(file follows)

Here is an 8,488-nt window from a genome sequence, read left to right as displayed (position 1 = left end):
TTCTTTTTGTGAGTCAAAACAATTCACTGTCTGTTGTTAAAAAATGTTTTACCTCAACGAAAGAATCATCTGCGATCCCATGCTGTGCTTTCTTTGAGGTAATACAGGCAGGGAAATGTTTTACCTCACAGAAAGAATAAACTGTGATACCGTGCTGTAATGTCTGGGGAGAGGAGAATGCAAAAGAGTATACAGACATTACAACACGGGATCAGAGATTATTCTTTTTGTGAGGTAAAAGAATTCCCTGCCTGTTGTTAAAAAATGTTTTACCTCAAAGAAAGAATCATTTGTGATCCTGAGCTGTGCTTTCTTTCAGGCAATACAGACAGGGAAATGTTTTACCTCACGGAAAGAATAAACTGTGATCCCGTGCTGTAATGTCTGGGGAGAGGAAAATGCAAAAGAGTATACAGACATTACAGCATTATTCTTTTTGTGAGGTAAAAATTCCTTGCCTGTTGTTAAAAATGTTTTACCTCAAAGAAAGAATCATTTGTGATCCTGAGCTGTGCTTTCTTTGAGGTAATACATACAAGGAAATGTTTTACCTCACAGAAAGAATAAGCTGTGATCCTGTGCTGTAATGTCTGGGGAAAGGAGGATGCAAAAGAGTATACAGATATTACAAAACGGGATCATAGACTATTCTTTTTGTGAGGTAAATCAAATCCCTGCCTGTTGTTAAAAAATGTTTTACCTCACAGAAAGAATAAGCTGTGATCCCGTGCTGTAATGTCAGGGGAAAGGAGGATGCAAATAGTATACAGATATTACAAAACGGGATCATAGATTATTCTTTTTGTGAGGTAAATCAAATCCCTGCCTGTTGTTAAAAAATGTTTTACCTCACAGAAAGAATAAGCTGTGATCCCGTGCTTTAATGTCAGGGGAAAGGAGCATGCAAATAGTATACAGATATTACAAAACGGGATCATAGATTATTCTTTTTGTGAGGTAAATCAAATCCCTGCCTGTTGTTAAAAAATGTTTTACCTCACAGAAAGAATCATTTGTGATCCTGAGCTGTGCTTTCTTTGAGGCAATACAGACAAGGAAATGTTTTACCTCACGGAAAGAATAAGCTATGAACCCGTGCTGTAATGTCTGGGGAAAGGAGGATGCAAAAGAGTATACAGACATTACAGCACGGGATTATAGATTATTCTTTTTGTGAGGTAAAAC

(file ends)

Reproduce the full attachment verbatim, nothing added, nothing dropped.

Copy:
Here is an 8,488-nt window from a genome sequence, read left to right as displayed (position 1 = left end):
TTCTTTTTGTGAGTCAAAACAATTCACTGTCTGTTGTTAAAAAATGTTTTACCTCAACGAAAGAATCATCTGCGATCCCATGCTGTGCTTTCTTTGAGGTAATACAGGCAGGGAAATGTTTTACCTCACAGAAAGAATAAACTGTGATACCGTGCTGTAATGTCTGGGGAGAGGAGAATGCAAAAGAGTATACAGACATTACAACACGGGATCAGAGATTATTCTTTTTGTGAGGTAAAAGAATTCCCTGCCTGTTGTTAAAAAATGTTTTACCTCAAAGAAAGAATCATTTGTGATCCTGAGCTGTGCTTTCTTTCAGGCAATACAGACAGGGAAATGTTTTACCTCACGGAAAGAATAAACTGTGATCCCGTGCTGTAATGTCTGGGGAGAGGAAAATGCAAAAGAGTATACAGACATTACAGCATTATTCTTTTTGTGAGGTAAAAATTCCTTGCCTGTTGTTAAAAATGTTTTACCTCAAAGAAAGAATCATTTGTGATCCTGAGCTGTGCTTTCTTTGAGGTAATACATACAAGGAAATGTTTTACCTCACAGAAAGAATAAGCTGTGATCCTGTGCTGTAATGTCTGGGGAAAGGAGGATGCAAAAGAGTATACAGATATTACAAAACGGGATCATAGACTATTCTTTTTGTGAGGTAAATCAAATCCCTGCCTGTTGTTAAAAAATGTTTTACCTCACAGAAAGAATAAGCTGTGATCCCGTGCTGTAATGTCAGGGGAAAGGAGGATGCAAATAGTATACAGATATTACAAAACGGGATCATAGATTATTCTTTTTGTGAGGTAAATCAAATCCCTGCCTGTTGTTAAAAAATGTTTTACCTCACAGAAAGAATAAGCTGTGATCCCGTGCTTTAATGTCAGGGGAAAGGAGCATGCAAATAGTATACAGATATTACAAAACGGGATCATAGATTATTCTTTTTGTGAGGTAAATCAAATCCCTGCCTGTTGTTAAAAAATGTTTTACCTCACAGAAAGAATCATTTGTGATCCTGAGCTGTGCTTTCTTTGAGGCAATACAGACAAGGAAATGTTTTACCTCACGGAAAGAATAAGCTATGAACCCGTGCTGTAATGTCTGGGGAAAGGAGGATGCAAAAGAGTATACAGACATTACAGCACGGGATTATAGATTATTCTTTTTGTGAGGTAAAAC